Over 1,600 students came to New Orleans to volunteer with NOAHH as part of alternative spring break this year. Students came from all over the United States and from Canada, and many of the schools bringing volunteers are coming for their fourth, fifth, or sixth time, and many of the students are on their second or third visit. Every volunteer brings a little progress and change to the city of New Orleans, and many of the volunteers say they grow personally during their trips.
Tricia Pink from Fanshawe College, Ontario, Canada, came to New Orleans on her second spring break trip this year. Fanshawe originally came to New Orleans five years ago, and this is Tricia’s second time on the trip. On her first trip, she was surprised at the slow state of repair in the city, but the culture and friendliness of the people has brought her back. This year, she sought out the home she worked on last year, and she says she was shocked at how bright and beautiful the home is now, especially the colors of the home.
Peter Boldt also came from Fanshawe College in Ontario. He says that the pictures and news reports he saw of New Orleans before he arrived did not do it justice. The amount of work left to be done was a real surprise for him, but in his second year here, he says, he has seen many more new homes and much more progress. He enjoys volunteering because he finds the work rewarding and knows that it’s appreciated.
Linda Wharton is the sponsor of a school group from London, Ontario, Canada, with the London Central School of Jazz. She has come twice before, and over the last two years, she says, she has seen a great deal of improvement in the city. She says that every year, her students’ lives are altered by their experience here, changing their world view by taking them out of their normal routines. Though the city is progressing and the students’ lives are changing, she says, the level of passion, resource, and enthusiasm in the volunteers remains the same—outstanding.
Becca Rich is one of over a dozen students coming with the George Washington University for a second time or more to volunteer with NOAHH. After her first trip, she says, she wanted to give others the great experience that she had, so she became a group leader this year. When she came last year, her group made a strong connection with each other and with the city, and seeing this happen is the aspect of volunteering that brought her back. Her first trip changed her way of thinking, she says, and now she hopes to witness that personal progress with a whole new group.
Sarah Shin is the Program Coordinator for the Office of Experience Learning at Molloy College in Long Island, NY. She has been bringing students to New Orleans since 2007, and, she says, every year, she finds many of her students want to return (and more than a few, she says, have moved here after they graduated). Over the last five years, she has seen the neighborhoods grow from wreckage with homes literally on top of other homes to cleared lots to the beginnings of neighborhoods returning. Now, she says, she notices the progress, but the fresh eyes of her students still see the work that needs to be done. Her job is to guide students in various volunteering efforts, and she attends trips every year to Puerto Rico and South Dakota as well as New Orleans.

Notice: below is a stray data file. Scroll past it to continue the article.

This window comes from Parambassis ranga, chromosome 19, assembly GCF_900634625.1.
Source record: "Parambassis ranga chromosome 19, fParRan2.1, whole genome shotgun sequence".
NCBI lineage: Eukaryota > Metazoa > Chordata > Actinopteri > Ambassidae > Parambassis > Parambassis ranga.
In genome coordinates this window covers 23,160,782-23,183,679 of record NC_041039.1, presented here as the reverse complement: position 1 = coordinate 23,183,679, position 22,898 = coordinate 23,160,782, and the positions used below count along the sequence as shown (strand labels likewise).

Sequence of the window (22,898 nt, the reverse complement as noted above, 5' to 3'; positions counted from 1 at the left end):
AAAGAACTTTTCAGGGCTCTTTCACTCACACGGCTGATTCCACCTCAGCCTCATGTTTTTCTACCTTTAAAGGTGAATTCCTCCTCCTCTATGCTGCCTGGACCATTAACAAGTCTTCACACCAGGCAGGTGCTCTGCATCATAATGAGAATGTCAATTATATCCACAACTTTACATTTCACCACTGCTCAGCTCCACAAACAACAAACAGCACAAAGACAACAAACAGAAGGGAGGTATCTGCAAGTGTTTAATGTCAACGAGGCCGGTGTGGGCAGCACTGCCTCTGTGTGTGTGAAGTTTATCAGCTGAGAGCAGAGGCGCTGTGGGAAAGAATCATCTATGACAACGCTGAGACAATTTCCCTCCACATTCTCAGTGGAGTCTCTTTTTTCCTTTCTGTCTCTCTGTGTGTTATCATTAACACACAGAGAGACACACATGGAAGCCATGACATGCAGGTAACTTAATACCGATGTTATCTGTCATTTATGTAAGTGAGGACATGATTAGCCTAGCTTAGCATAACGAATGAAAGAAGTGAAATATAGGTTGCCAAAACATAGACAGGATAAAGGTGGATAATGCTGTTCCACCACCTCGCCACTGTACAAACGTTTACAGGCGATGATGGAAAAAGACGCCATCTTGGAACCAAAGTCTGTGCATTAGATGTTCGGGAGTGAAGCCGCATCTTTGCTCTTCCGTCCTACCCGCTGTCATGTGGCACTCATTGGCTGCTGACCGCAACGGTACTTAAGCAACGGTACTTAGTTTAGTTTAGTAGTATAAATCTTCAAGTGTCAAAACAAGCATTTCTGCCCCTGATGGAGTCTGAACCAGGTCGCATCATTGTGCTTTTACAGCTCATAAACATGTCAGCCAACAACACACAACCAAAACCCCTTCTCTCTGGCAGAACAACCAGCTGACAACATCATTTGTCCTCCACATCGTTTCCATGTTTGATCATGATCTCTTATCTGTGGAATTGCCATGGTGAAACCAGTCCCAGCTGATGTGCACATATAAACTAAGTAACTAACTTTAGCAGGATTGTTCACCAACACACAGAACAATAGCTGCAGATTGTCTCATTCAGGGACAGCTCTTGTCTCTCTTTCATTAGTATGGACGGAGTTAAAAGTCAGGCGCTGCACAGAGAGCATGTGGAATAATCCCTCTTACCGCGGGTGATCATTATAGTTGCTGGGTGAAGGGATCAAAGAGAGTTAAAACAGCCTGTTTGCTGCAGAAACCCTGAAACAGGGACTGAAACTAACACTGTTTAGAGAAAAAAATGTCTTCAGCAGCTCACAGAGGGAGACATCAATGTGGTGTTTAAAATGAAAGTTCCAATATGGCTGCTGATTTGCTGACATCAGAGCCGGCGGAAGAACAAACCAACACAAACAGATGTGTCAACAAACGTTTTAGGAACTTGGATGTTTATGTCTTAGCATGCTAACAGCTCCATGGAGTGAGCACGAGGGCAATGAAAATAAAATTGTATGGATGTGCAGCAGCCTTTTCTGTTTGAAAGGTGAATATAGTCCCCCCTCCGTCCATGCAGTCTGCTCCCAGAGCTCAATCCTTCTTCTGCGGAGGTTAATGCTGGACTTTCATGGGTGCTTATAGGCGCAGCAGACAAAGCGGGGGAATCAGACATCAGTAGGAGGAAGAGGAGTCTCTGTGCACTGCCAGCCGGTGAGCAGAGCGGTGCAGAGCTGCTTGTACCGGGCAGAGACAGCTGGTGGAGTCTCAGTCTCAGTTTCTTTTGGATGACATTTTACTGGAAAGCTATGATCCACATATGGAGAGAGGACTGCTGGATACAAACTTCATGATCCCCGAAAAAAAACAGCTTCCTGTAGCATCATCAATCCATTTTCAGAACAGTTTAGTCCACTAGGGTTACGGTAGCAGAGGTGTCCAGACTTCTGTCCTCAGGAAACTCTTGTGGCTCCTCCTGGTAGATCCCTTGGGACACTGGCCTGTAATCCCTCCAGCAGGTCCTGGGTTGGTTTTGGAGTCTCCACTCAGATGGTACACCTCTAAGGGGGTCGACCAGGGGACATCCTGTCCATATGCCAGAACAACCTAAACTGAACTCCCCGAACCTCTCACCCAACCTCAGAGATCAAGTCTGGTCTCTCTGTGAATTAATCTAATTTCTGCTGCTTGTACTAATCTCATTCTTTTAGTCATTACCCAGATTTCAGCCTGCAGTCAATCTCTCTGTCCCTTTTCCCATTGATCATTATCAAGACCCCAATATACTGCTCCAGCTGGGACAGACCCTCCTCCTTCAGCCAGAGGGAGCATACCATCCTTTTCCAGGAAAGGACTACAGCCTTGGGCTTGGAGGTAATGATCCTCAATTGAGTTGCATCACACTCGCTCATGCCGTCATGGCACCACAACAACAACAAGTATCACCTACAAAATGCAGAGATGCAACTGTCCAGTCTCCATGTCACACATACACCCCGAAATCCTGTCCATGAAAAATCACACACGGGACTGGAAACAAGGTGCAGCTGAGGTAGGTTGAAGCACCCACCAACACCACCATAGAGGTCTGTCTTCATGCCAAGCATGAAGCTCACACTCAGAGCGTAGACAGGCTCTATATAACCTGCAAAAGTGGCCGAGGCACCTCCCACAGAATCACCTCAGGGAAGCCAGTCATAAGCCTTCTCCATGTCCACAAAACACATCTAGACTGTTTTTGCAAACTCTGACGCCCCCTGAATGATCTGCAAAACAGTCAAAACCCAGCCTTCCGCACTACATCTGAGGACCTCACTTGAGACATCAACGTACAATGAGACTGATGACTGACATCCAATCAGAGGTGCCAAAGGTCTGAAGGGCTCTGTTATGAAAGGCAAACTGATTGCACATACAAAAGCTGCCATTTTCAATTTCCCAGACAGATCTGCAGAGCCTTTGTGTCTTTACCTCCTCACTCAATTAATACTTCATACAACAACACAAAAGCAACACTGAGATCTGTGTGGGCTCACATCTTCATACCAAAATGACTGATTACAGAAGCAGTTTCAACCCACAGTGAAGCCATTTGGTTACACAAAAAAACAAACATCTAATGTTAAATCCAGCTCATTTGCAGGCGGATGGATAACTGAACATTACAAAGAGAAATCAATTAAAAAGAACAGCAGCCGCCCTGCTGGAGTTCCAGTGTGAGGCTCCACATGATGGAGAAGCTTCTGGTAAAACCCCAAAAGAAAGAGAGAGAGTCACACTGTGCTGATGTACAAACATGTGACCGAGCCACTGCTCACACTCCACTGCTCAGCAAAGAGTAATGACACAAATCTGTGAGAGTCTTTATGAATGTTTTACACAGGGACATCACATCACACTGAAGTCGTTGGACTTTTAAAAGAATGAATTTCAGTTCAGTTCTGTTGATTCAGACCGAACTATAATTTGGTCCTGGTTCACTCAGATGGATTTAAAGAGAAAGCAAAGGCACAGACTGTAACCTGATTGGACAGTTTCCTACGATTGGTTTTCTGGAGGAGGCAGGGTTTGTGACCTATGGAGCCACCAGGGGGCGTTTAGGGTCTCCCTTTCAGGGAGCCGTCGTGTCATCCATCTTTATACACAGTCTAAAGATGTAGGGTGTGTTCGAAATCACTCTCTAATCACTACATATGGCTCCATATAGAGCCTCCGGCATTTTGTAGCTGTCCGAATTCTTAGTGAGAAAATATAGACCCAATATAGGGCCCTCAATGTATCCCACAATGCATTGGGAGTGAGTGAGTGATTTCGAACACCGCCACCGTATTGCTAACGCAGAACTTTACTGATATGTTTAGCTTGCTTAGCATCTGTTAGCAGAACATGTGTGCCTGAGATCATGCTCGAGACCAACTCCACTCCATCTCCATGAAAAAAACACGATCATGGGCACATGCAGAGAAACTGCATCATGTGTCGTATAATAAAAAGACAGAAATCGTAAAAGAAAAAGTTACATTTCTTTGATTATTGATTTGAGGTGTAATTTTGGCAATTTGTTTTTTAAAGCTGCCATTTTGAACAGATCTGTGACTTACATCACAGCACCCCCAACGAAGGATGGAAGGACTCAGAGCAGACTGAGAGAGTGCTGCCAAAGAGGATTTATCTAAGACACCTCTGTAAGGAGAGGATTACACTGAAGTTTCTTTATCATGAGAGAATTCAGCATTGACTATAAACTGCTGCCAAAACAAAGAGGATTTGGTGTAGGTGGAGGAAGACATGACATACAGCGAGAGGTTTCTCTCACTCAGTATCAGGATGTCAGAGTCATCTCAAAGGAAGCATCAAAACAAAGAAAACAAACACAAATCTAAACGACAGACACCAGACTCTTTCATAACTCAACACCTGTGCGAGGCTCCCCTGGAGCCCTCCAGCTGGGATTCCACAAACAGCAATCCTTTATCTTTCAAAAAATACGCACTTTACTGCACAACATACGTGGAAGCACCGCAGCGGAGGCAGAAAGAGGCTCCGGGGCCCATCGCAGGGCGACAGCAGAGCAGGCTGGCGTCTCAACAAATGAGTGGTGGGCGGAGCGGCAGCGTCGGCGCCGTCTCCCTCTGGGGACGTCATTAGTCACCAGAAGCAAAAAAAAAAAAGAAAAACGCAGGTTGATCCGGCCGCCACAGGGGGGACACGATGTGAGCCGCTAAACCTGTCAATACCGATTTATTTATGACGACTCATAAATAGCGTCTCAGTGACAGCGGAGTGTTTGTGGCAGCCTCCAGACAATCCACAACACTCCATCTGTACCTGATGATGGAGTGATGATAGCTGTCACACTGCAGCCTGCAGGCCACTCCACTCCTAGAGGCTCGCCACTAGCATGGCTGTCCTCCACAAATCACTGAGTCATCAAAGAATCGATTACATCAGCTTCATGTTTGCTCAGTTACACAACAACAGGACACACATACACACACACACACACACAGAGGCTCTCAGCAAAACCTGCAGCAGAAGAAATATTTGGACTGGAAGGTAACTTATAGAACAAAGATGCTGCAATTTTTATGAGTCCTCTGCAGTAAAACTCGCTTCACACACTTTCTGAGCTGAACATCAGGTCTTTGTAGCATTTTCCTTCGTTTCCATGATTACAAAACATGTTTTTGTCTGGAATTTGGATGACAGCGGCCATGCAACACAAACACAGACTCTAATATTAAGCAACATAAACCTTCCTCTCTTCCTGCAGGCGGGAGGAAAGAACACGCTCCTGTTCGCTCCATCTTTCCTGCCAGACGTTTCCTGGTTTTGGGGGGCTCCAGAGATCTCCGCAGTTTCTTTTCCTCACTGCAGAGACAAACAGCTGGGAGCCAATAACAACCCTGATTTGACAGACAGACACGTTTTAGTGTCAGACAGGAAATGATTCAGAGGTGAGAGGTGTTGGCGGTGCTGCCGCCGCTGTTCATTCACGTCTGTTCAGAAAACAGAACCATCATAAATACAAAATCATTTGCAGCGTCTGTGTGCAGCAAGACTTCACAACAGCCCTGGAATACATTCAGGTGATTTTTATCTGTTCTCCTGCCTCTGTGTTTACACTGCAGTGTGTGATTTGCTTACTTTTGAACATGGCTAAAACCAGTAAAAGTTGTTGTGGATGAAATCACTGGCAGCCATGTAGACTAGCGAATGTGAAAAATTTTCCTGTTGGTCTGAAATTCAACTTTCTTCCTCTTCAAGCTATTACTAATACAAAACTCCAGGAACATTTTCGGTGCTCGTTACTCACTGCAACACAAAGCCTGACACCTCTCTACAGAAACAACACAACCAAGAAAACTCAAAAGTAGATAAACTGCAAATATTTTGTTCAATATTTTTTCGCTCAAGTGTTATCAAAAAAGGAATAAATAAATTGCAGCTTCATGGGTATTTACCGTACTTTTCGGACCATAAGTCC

“There’s resilience to the people,” she says. “A beautiful spirit that’s so different from New York. When people ask how you are and say hello, you can tell that they really care.”
Travis Williams first came to New Orleans as a volunteer four years ago. A friend of his recommended the Molloy College spring break trip to him, and he says, as soon as he arrived, he knew that doing his part in New Orleans was his calling. On that first trip, he helped paint someone’s home interior, and he felt gratified to know he was making a small difference in someone’s life. Every time he has come, he says, that same feeling returns.
During construction, volunteers are often encouraged to write messages on the frames of the homes they are working on. When Travis sought out the homeowner of a house he had worked on previously, he was warmed to know that the homeowner had taken pictures of the messages. He says that that sign of the impact of volunteering showed him that what he had done had truly made someone happy.
The other story he tells of the progress he sees is of an elementary school his volunteer group passes every time they come. Though he could not recall the name of the school, he says that he always points it out when he tells others about his trips. In the first year, the school was wrecked, devastated, without windows or doors. In his second year, the windows and doors had been replaced, but the school had not yet reopened. In his third year, though it was reopened, it still had many repairs left. But this year, he says, he saw a freshly painted, newly renovated school where once there had been devastation.
Spend some time with NOAHH and Volunteer today!!!